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Guest Blogger: Annette Lyon

Annette is the mother of four brilliant, attractive, and well-behaved children. Her sixth novel, ‘Tower of Strength,’ was recently published with Covenant. 

Parents live in a world where their children sit in the center of the universe. No child is better, smarter, cuter, or as miraculous as their own. I’ve heard parents as honest as fishermen when describing their children’s accomplishments. But sometimes I’m struck less by the intensity and more by the subject matter of parents’ pride. 

Take, for instance, red hair. Until I got my own carrot top, I never knew how many parents yearn for red-haired children—or how many parents live in a fantasy world pretending their children actually have it. 

My oldest daughter, Samantha, had bright red hair from day one—to the point of rivaling Ronald McDonald. Since her father, an uncle, and an aunt all had bright red hair as children, having another redhead in the family didn’t exactly shock anyone. 

But where the family lacked in response, neighbors filled in. Suddenly they began pretending their children had red hair, as if they had been left out of an exclusive club.  

“Oh, look, dear,” one mother said to her daughter on seeing mine, “She has red hair just like you.” The daughter’s hair color resembled Marilyn Monroe’s. 

Close to the same time as Samantha’s birth, two other girls were born in the neighborhood. The first definitely had red hair. The mother of the second baby cooed at Samantha. 

“Wow. There’s a lot of red heads in the neighborhood,” she said. “The Smiths’ baby, mine, and now yours.” I hadn’t remembered her daughter being a redhead, so I glanced over. Brown. Not even a hint of strawberry.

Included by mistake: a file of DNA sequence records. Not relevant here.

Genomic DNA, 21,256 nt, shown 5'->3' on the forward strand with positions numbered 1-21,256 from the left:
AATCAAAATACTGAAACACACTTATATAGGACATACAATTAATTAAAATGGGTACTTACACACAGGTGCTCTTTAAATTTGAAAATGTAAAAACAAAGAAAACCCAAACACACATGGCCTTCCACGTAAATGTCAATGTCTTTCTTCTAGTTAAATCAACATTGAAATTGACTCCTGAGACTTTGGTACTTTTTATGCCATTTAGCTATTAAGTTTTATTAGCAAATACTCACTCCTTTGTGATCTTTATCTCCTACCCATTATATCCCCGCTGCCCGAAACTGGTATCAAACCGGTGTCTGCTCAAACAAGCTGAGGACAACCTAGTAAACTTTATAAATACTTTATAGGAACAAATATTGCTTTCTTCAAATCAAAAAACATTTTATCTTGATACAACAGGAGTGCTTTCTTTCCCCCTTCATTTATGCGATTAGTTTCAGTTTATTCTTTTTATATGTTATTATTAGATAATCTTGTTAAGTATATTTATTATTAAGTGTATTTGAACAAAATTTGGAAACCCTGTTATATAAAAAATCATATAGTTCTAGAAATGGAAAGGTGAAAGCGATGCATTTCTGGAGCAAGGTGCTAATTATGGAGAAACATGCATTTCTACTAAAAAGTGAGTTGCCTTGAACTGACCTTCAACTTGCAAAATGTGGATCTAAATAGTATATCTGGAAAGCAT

“It’s all right to admit your daughter is a brunette,” I wanted to tell her. “It’s not as if red hair is an indication of intelligence, for crying out loud.”  

Instead I said, “Three of them. Wow. There must be something in the water.” 

My experience with red hair ballooned when  I got a second red-haired daughter and then a third. All screaming red. We can’t leave the house without making sure their hair is brushed and they aren’t wearing purple pants with an orange striped shirt, because we can’t sneak in and out of a store. They will get noticed. They practically stop traffic. 

But . . . if they follow their dad’s footsteps and it fades to brown when they get older, I won’t pretend it’s still red. 

Anyone who has ever been a parent has seen these things and can probably add endlessly to the list of brag topics: first words, first steps, first dissertation.  

I’ve seen woman brag about how many teeth their children have, how quickly they got off baby food, and issues equally as important for predicting a child’s future success in life.  

Such stories used to really irritate me, but after hearing parents spin yarns about their children for well over a decade now, I’m beyond that. Now I simply smile and nod. 

They’re just proud of their kids, I tell myself, even if their reasoning is flawed. There’s no reason to get defensive at comparisons or even roll my eyes at their stories.  

’Cause, ya know, my kids are smarter and cuter than theirs anyway. And three of them have red hair. 

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